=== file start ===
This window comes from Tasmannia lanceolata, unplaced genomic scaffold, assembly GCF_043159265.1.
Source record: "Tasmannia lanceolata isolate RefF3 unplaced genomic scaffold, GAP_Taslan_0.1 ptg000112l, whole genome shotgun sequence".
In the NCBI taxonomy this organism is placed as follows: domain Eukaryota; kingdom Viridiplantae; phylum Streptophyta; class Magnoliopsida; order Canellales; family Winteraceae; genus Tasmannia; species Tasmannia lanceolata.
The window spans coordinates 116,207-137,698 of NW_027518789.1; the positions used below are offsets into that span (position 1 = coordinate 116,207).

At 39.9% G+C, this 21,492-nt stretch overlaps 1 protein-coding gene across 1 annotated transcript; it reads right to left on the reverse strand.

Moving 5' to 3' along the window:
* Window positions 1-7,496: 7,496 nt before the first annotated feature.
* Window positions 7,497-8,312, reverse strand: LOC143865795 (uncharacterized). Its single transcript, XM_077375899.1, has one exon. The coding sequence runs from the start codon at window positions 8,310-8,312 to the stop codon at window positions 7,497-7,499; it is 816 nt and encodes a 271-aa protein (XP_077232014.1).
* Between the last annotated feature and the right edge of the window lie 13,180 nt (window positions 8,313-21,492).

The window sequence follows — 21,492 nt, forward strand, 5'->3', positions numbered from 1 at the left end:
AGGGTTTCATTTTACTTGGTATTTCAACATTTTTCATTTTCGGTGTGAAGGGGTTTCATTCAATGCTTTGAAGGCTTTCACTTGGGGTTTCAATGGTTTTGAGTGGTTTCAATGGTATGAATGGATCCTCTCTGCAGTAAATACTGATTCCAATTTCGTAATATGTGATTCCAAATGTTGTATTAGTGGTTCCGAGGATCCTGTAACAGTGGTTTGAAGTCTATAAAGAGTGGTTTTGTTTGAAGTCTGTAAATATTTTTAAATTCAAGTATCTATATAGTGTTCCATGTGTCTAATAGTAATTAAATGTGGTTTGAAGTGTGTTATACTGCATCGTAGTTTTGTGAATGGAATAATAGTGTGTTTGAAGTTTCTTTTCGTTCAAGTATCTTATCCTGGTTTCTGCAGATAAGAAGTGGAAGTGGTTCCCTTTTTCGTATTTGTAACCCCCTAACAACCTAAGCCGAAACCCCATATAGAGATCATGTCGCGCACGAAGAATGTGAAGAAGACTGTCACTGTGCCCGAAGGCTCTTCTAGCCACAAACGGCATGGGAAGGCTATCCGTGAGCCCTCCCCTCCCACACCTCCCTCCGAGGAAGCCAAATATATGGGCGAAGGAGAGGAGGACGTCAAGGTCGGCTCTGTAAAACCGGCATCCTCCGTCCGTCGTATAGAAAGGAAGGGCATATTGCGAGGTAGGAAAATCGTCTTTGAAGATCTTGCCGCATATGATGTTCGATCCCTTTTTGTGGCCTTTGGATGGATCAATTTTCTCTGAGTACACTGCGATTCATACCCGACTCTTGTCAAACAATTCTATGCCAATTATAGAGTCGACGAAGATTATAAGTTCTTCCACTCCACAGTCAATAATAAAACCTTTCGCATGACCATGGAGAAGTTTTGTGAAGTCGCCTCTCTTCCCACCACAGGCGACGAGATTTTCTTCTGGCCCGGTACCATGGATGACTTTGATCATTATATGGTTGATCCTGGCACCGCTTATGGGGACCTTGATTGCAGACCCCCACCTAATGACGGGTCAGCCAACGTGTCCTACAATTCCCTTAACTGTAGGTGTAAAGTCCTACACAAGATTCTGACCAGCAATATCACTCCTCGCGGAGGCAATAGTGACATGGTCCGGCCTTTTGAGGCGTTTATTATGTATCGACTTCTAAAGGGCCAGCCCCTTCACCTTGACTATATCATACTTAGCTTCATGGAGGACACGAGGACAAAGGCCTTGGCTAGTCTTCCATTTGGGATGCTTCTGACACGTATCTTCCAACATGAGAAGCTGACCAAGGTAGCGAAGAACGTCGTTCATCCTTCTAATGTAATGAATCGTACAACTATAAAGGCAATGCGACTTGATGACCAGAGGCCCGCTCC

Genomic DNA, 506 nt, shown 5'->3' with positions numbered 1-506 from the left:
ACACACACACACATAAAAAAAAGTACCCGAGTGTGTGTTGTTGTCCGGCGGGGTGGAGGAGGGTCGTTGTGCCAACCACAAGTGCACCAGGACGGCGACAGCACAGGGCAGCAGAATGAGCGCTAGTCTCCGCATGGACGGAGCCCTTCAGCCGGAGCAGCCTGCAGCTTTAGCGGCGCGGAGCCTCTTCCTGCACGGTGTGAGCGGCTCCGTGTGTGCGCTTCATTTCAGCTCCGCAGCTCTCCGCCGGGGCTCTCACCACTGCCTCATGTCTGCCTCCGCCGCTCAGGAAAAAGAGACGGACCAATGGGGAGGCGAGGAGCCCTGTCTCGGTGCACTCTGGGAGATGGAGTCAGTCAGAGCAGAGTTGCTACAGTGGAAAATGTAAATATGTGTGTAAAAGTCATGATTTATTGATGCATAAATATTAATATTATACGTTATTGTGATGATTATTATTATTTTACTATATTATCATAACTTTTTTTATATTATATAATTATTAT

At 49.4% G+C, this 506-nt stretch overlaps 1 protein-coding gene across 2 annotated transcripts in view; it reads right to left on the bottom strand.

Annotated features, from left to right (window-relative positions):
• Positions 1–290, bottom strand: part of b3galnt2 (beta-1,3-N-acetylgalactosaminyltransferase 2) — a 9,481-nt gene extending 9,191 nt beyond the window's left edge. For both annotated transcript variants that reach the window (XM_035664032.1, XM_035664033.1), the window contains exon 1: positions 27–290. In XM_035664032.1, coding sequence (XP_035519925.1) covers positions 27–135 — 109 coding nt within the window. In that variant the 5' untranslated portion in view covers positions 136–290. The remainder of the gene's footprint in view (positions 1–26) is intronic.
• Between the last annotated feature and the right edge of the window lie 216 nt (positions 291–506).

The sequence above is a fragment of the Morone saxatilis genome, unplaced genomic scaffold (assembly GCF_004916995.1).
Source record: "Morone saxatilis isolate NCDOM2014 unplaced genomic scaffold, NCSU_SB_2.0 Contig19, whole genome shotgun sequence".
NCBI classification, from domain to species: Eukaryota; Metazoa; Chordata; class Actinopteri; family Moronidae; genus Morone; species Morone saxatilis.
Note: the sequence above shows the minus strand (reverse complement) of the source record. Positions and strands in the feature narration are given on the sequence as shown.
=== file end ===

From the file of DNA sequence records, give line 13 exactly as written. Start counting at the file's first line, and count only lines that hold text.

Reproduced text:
ACACACACACACATAAAAAAAAGTACCCGAGTGTGTGTTGTTGTCCGGCGGGGTGGAGGAGGGTCGTTGTGCCAACCACAAGTGCACCAGGACGGCGACAGCACAGGGCAGCAGAATGAGCGCTAGTCTCCGCATGGACGGAGCCCTTCAGCCGGAGCAGCCTGCAGCTTTAGCGGCGCGGAGCCTCTTCCTGCACGGTGTGAGCGGCTCCGTGTGTGCGCTTCATTTCAGCTCCGCAGCTCTCCGCCGGGGCTCTCACCACTGCCTCATGTCTGCCTCCGCCGCTCAGGAAAAAGAGACGGACCAATGGGGAGGCGAGGAGCCCTGTCTCGGTGCACTCTGGGAGATGGAGTCAGTCAGAGCAGAGTTGCTACAGTGGAAAATGTAAATATGTGTGTAAAAGTCATGATTTATTGATGCATAAATATTAATATTATACGTTATTGTGATGATTATTATTATTTTACTATATTATCATAACTTTTTTTATATTATATAATTATTAT